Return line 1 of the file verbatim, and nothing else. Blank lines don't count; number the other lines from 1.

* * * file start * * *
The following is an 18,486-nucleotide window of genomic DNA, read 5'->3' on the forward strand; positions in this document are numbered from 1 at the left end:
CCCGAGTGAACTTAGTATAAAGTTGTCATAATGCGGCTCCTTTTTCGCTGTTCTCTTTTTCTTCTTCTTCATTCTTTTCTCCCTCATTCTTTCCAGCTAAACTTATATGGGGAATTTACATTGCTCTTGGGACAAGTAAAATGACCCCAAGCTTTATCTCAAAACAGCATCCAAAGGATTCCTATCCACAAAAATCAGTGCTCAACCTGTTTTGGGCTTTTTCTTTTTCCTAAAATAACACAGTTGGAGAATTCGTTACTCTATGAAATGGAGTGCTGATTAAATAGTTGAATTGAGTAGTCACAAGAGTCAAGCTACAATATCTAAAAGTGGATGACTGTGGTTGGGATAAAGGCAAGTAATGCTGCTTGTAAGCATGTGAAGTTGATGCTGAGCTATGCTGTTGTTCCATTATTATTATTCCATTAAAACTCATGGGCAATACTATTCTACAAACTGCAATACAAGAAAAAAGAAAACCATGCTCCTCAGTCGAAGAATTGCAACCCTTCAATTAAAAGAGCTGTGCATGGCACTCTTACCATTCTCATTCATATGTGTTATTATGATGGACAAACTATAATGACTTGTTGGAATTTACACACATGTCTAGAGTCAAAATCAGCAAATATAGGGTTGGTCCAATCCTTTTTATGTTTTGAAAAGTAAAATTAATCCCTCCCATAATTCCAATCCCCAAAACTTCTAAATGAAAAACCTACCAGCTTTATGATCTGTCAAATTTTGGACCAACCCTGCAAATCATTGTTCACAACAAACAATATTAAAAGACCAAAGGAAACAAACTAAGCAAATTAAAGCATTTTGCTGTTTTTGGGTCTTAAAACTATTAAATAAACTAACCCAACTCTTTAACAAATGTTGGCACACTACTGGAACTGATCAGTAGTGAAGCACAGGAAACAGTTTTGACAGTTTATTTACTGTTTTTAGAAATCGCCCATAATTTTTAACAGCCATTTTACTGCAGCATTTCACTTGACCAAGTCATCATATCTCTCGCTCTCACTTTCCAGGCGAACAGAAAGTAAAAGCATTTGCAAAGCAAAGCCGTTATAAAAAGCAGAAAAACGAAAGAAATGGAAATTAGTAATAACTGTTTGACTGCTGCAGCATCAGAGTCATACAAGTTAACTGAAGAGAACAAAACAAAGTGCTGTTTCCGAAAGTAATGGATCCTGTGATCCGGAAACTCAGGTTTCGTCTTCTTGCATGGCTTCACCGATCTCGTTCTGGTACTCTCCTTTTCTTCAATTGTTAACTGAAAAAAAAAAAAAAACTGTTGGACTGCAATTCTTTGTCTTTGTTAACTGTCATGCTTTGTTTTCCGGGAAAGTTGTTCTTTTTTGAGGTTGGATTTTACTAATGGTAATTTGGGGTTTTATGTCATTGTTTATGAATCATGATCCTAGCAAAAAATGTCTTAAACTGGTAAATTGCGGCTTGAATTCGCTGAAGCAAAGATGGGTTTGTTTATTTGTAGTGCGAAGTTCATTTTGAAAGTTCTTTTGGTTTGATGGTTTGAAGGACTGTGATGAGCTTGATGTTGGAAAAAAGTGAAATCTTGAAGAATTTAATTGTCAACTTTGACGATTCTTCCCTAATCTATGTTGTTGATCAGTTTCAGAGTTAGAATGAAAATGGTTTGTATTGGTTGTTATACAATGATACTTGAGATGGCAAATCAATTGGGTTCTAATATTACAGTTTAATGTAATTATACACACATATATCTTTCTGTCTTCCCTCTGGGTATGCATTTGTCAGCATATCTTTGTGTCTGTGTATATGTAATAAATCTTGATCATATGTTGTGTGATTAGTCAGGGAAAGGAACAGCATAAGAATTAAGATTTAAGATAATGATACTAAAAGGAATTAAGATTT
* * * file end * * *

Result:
The following is an 18,486-nucleotide window of genomic DNA, read 5'->3' on the forward strand; positions in this document are numbered from 1 at the left end: